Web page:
Meet the personal care brands on a mission to make our bathrooms plastic-free

Can the humble bar of soap make a comeback? Plastic-free bathroom brands are producing solid products to cut down on waste.

Solid soaps means less packaging. But do consumers want to shower this way? (Photo: Aárd)
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Bars of solid soap might seem old-fashioned, but it looks like they are staging a comeback.

According to market intelligence firm Kantar, sales of bar soaps have been on the up as people look for more ways to cut single-use plastics out of their homes. Brands are responding in kind, with bathroom brands like Orris and Superbon in France, Aárd in Sweden, the Department of Hygiene in the U.K. and HiBar in the U.S. all launching businesses around the idea of solid, plastic-free personal care products. Meanwhile, other personal care brands like Salt & Stone, Glossier and Drunk Elephant have added luxurious solid soaps — with skin-softening ingredients — to their ranges.

Solid soap gets a glow up

Slippery bars of soap haven’t always had a great reputation. In the past, solid soaps have been associated with dry skin, fusty scents and just generally getting a bit gross and sad as they are left to melt at the side of the shower or sink.

The solid soap brands, therefore, have to work hard to convince customers that their products are going to help them strip back their routines — without stripping their skin and hair.

“With solid shampoo bars, there are still a lot of people who are skeptical about it and thinking ‘can this really work?’,” says Aárd cofounder Pauline Norden. “If you’ve been told for years and years that you need these 20 products, it’s hard to imagine that you could use this one product instead.”

Aárd’s website features a Q&A addressing whether or not solid bars of soap provide a haven for bacteria (no), and if it’s really a good idea to wash your face with soap (it depends on the soap in question). Glossier, meanwhile, has taken the approach of taking something customers are already familiar with — its Body Hero shower gel — and turning it into a bar format that it says will have the same skin-restoring effect. Others such as By Humankind and Hibar focus on the moisturizing qualities of their shampoo bars, avoiding the word “soap” altogether.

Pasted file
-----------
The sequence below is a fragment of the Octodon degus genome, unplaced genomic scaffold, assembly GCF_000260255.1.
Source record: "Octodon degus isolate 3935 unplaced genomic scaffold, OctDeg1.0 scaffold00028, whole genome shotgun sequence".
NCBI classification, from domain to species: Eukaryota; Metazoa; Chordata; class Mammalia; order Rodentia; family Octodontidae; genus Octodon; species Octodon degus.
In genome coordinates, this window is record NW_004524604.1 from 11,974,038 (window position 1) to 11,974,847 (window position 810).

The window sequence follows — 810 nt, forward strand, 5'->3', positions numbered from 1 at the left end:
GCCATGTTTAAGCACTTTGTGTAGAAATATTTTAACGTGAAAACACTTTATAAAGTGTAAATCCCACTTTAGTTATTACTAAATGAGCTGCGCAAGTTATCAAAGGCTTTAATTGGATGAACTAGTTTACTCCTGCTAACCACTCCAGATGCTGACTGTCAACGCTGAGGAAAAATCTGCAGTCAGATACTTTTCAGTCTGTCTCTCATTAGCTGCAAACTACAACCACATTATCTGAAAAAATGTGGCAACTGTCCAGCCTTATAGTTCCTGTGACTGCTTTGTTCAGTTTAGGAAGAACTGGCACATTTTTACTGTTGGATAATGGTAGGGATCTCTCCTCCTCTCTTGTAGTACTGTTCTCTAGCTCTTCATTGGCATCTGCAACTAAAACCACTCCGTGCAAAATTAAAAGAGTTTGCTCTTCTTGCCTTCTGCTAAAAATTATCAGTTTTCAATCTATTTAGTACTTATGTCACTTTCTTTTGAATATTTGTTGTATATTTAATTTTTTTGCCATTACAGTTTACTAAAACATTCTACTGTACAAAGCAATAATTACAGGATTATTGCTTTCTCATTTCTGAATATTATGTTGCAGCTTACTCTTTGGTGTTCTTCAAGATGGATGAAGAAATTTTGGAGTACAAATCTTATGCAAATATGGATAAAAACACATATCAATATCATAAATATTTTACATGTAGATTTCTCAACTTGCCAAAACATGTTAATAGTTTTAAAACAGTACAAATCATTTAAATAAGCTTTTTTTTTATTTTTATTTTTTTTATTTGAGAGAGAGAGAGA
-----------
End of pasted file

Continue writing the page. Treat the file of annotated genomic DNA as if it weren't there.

Scrubbing out bathroom plastics

But there is one benefit to selling personal care products in a solid format that's an easy sell to consumers — the fact that it cuts unnecessary plastic packaging. It’s estimated the global beauty industry generates an estimated 120 billion units of plastic packaging every year, much of which is used to contain watery formulas like shampoos, conditioners and face washes. By removing the water (which accounts for up to 80% of what’s in the bottle for some brands), brands can instead use paper, cardboard or aluminum packaging to store their products.

Compact soap bars, on the other hand, are lighter and therefore more eco-friendly to transport, and because they’re purchased dry they can be wrapped in recyclable paper or cardboard packaging. They can be more efficient, too: a single multifunctional soap bar that can be used to scrub your hair, body and face negates the need to buy separate products for each part of your body.

Solid soap brands are not the only ones working to cut plastic from our bathrooms. Waken is a mouthwash brand that uses recyclable aluminum bottles, while Leaf Shave makes metal razors with replaceable single blades. Then there’s By Humankind and Last Object, two brands that are working to eliminate bathroom plastic waste wherever it can be found — from toothpaste to cotton swabs.

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